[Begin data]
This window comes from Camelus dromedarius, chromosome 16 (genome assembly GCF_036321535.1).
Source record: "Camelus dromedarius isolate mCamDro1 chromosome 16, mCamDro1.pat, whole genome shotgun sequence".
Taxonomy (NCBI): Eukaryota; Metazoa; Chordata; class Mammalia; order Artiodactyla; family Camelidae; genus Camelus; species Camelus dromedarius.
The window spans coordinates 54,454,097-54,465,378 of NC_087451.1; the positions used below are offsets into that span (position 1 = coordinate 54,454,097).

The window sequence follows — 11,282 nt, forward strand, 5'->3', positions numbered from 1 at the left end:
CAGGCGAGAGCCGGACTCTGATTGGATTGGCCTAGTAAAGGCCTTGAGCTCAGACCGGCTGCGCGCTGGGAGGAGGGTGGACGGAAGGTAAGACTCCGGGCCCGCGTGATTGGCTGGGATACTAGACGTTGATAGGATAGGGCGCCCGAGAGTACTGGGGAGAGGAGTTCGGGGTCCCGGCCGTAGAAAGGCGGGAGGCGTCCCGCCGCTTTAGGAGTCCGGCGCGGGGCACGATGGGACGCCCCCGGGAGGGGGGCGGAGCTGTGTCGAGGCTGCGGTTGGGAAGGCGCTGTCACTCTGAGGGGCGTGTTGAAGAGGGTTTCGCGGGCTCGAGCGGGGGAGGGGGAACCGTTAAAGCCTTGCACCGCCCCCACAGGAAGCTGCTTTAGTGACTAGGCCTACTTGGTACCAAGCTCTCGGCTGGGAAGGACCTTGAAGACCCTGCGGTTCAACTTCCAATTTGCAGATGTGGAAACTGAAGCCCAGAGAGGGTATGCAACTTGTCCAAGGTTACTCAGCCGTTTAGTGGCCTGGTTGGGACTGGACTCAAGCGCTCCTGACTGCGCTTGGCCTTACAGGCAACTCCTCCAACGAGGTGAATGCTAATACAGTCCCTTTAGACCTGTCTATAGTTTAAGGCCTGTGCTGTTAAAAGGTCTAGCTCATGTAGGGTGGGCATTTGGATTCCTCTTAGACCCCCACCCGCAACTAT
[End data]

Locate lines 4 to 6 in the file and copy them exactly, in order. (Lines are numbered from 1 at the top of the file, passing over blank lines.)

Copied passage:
The window spans coordinates 54,454,097-54,465,378 of NC_087451.1; the positions used below are offsets into that span (position 1 = coordinate 54,454,097).

The window sequence follows — 11,282 nt, forward strand, 5'->3', positions numbered from 1 at the left end:
CAGGCGAGAGCCGGACTCTGATTGGATTGGCCTAGTAAAGGCCTTGAGCTCAGACCGGCTGCGCGCTGGGAGGAGGGTGGACGGAAGGTAAGACTCCGGGCCCGCGTGATTGGCTGGGATACTAGACGTTGATAGGATAGGGCGCCCGAGAGTACTGGGGAGAGGAGTTCGGGGTCCCGGCCGTAGAAAGGCGGGAGGCGTCCCGCCGCTTTAGGAGTCCGGCGCGGGGCACGATGGGACGCCCCCGGGAGGGGGGCGGAGCTGTGTCGAGGCTGCGGTTGGGAAGGCGCTGTCACTCTGAGGGGCGTGTTGAAGAGGGTTTCGCGGGCTCGAGCGGGGGAGGGGGAACCGTTAAAGCCTTGCACCGCCCCCACAGGAAGCTGCTTTAGTGACTAGGCCTACTTGGTACCAAGCTCTCGGCTGGGAAGGACCTTGAAGACCCTGCGGTTCAACTTCCAATTTGCAGATGTGGAAACTGAAGCCCAGAGAGGGTATGCAACTTGTCCAAGGTTACTCAGCCGTTTAGTGGCCTGGTTGGGACTGGACTCAAGCGCTCCTGACTGCGCTTGGCCTTACAGGCAACTCCTCCAACGAGGTGAATGCTAATACAGTCCCTTTAGACCTGTCTATAGTTTAAGGCCTGTGCTGTTAAAAGGTCTAGCTCATGTAGGGTGGGCATTTGGATTCCTCTTAGACCCCCACCCGCAACTAT